PDA

View Full Version : track relay ideas with dcc



drasko
December 13th, 2011, 02:33 AM
Heres the deal, im designing my signal plans for my cajon pass layout and i have an idea but no dcc system to try it on. heres the question. has anyone ever hooked a relay to the rails while DCC is on so that the dc pics up the relay? reason i ask is i work in the signal dept for bnsf and im trying to try the real way of doing things to run my signal system so that the draw of a train in the block will drop the relay.

adam

RBrodzinsky
December 13th, 2011, 02:37 AM
Check out the DBD22 from TeamDigital. Will sense block occupancy and set a signal. Can be done directly, or as a sensor input to other DCC electronics

drasko
December 13th, 2011, 03:22 AM
Id prefer to find a relay that would pick and drop on its own with a couple extra contacts in it. i want to wire the whole signal system myself and take care of the relay logic with my one eiting.

CMStP&P
December 13th, 2011, 09:05 AM
AFAIK, the 1:1 Relays are energized until a Short occurs through the presence of an axle. As current is flowing through the axle, the relay drops. I imagine it would be rather hard to do that with DCC, as we usually try to avoid shorts at all cost. So somehow you will need to sense the current flow instead of the short.

have fun
Michael

Gats
December 13th, 2011, 09:59 AM
Michael has it right. A current sensor arrangement is the easiest and cheapest way to emulate a track relay arrangement.

You will still need a track circuit as such, complete with insulated joints, though this will be what powers the loco. Essentially, you will create the opposite of what you (and I with 33 years in signalling) expect when a track circuit is shunted. I guess like the approach track circuit for a predictor crossing where the presence of a state (in it's case a change in inductance) operates the input.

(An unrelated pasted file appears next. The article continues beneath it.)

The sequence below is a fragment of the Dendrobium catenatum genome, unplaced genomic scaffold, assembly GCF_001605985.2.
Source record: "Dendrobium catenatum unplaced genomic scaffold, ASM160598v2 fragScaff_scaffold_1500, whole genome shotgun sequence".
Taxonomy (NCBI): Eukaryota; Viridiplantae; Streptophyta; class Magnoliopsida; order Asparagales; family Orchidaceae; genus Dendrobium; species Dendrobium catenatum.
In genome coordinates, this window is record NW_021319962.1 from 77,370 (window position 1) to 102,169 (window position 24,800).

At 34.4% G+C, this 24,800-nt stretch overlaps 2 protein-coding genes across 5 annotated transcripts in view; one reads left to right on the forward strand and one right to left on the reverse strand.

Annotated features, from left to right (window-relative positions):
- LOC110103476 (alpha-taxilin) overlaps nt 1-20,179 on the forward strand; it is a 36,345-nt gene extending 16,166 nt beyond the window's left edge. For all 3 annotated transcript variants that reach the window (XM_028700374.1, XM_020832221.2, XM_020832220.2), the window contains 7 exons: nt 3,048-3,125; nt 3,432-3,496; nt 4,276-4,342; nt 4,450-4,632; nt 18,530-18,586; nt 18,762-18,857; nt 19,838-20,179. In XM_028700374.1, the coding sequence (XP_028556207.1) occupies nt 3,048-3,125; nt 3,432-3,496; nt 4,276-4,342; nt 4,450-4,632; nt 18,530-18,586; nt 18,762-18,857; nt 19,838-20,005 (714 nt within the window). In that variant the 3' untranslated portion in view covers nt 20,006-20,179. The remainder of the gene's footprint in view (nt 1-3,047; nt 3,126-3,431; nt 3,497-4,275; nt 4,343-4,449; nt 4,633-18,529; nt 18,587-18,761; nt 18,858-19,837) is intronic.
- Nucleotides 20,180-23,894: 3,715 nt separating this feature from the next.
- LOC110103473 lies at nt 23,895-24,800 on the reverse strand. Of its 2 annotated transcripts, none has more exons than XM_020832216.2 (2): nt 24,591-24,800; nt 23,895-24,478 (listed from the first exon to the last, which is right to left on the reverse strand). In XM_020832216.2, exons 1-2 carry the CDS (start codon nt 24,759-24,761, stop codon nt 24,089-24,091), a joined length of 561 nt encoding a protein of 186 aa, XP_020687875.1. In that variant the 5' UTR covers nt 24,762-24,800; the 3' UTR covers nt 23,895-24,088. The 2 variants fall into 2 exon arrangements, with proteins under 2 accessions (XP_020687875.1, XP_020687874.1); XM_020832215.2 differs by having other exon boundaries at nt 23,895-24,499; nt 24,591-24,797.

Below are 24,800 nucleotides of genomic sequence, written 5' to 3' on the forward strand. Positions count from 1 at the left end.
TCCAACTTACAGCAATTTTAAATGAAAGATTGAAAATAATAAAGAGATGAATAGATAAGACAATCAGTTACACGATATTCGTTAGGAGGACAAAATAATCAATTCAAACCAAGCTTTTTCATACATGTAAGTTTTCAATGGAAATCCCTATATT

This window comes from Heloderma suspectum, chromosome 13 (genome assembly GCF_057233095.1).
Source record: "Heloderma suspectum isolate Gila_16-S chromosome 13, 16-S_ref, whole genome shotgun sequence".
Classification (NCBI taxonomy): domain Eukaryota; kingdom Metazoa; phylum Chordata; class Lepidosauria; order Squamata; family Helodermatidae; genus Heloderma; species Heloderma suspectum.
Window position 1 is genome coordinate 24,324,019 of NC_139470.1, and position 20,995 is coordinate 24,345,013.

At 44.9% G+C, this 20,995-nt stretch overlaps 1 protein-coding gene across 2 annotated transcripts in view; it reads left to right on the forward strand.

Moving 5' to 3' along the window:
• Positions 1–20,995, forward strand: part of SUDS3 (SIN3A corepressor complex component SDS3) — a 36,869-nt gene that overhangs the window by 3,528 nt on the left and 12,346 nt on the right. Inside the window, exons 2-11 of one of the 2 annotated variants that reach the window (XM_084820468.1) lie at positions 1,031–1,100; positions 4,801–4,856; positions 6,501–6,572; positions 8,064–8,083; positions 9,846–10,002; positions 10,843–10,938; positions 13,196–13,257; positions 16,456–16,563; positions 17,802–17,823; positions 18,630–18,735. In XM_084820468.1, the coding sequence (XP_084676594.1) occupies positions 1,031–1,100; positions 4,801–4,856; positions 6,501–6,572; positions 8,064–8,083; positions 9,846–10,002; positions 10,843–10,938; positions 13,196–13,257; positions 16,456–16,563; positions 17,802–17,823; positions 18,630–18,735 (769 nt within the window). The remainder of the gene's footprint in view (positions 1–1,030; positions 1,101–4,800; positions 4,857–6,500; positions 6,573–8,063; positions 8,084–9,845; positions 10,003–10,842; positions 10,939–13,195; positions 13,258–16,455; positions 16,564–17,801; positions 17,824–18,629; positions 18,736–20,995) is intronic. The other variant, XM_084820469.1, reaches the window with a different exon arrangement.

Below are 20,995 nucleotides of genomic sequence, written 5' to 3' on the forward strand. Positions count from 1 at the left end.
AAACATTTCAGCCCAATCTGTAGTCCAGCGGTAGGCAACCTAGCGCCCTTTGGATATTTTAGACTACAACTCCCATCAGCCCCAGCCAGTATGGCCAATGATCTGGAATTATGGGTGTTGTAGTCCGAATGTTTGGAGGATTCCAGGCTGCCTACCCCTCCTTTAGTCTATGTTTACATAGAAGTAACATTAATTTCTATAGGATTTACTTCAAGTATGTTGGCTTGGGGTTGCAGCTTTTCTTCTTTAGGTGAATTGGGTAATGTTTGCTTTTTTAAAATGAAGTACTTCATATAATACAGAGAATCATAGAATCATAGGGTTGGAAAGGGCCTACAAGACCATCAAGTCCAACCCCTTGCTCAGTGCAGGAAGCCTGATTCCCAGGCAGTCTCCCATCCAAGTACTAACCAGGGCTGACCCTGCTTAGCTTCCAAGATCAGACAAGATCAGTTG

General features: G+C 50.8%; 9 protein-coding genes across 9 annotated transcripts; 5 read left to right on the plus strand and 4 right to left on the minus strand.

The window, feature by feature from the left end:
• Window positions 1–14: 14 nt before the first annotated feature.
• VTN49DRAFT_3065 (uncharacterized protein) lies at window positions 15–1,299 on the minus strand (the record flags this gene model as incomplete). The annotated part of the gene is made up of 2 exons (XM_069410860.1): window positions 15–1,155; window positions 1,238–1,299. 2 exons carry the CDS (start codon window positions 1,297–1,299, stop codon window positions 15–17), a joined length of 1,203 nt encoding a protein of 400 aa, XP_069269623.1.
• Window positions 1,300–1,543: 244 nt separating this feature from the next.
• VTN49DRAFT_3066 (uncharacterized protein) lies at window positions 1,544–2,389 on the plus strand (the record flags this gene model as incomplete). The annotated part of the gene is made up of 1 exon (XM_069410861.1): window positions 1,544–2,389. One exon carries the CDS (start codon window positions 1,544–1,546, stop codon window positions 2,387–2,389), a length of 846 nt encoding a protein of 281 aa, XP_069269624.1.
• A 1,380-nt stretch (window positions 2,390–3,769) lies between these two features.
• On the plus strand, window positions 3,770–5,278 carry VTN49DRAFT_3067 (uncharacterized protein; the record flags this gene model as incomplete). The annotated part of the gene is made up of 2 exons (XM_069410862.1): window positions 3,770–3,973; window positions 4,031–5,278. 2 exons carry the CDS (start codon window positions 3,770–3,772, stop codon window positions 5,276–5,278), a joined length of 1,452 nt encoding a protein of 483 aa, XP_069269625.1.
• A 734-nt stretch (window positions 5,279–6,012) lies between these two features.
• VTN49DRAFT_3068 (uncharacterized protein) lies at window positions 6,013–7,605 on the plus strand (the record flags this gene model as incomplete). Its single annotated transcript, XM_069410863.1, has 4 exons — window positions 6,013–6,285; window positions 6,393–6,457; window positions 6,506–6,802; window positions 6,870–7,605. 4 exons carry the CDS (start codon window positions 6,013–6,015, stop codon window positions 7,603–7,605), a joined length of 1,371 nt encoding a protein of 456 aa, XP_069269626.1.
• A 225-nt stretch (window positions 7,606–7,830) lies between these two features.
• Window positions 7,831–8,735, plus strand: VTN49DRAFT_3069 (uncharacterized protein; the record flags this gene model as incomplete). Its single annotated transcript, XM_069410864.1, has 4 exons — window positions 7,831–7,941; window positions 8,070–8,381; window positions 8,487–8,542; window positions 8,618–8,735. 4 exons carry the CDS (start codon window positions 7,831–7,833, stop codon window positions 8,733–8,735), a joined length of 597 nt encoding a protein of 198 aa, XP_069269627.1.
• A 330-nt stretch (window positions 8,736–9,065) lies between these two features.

drasko
December 13th, 2011, 01:10 PM
What im wanting to do will not create a short. yes the big boys create a short but since our locos dont short normally, it wone here. What i want to do is have a relay that connects to both rails and picks up when the track has power. now when a loco gets in the block or a string of cars with resistors on the wheels, the LOAD of the loco and/or cars will make the loss over the circuit to great and not keep the relay up. on end of the circuit will have battery and the other end, the relay as im direction of traffic on cajon pass.
You should understand what im saying GATS, this is JUST like a normal track circuit.

dstuard
December 13th, 2011, 03:24 PM
What you are saying (if I understand it correctly) is that under unoccupied conditions, the track voltage will pull in the relay, but when there is a load on the track (loco, resistor wheelset, etc.) it will pull the track voltage down enough to cause the relay to drop out (i.e., the relay state is dependent on the track voltage). (Also when there is a track break due to derailment, rock slide, etc.). That won't work with DCC as track voltage is constant (and a form of AC to boot). That being the case, it is better to use a current operated detection system rather than a voltage operated one. It's really two sides of the same coin, as the voltage operated approach used in the prototype depends on the track voltage being pulled down as a result of current flow through the circuit, correct?

Mike Sheridan
December 13th, 2011, 04:00 PM
The OP's idea (one end of the circuit will have battery and the other end, the relay as in a prototype system) is doable in principle, but it would be very hard. You'd need to provide filters (chokes and capacitors) to keep the 'AC' DCC power separate from the DC track circuit, and reliably shunt the track circuit even if only a single or few axles were in the block. It would need a lot of work on the locos and rolling stock. (Even the prototype doesn't have to face this amount of mixing as on electrified lines the power feed is on a separate rail or catenary, even though the ground side is common.)

As others have said, current detection makes more sense - we don't have such a need for failsafe systems ... eg. we don't generally have much problem with broken rails.